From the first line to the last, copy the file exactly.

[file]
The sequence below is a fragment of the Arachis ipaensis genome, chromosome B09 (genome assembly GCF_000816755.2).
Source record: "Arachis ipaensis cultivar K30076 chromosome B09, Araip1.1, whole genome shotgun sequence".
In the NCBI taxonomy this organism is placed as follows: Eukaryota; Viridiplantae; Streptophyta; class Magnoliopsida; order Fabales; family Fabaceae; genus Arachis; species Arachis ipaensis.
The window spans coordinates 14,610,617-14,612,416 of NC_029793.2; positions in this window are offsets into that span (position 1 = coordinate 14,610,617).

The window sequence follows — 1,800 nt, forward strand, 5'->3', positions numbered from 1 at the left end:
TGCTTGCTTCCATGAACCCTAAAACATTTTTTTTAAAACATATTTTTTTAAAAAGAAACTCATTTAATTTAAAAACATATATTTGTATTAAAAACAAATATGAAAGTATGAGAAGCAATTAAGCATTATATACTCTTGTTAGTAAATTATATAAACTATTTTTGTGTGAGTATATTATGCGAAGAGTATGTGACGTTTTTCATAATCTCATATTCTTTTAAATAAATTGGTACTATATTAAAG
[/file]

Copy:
The sequence below is a fragment of the Arachis ipaensis genome, chromosome B09 (genome assembly GCF_000816755.2).
Source record: "Arachis ipaensis cultivar K30076 chromosome B09, Araip1.1, whole genome shotgun sequence".
In the NCBI taxonomy this organism is placed as follows: Eukaryota; Viridiplantae; Streptophyta; class Magnoliopsida; order Fabales; family Fabaceae; genus Arachis; species Arachis ipaensis.
The window spans coordinates 14,610,617-14,612,416 of NC_029793.2; positions in this window are offsets into that span (position 1 = coordinate 14,610,617).

The window sequence follows — 1,800 nt, forward strand, 5'->3', positions numbered from 1 at the left end:
TGCTTGCTTCCATGAACCCTAAAACATTTTTTTTAAAACATATTTTTTTAAAAAGAAACTCATTTAATTTAAAAACATATATTTGTATTAAAAACAAATATGAAAGTATGAGAAGCAATTAAGCATTATATACTCTTGTTAGTAAATTATATAAACTATTTTTGTGTGAGTATATTATGCGAAGAGTATGTGACGTTTTTCATAATCTCATATTCTTTTAAATAAATTGGTACTATATTAAAG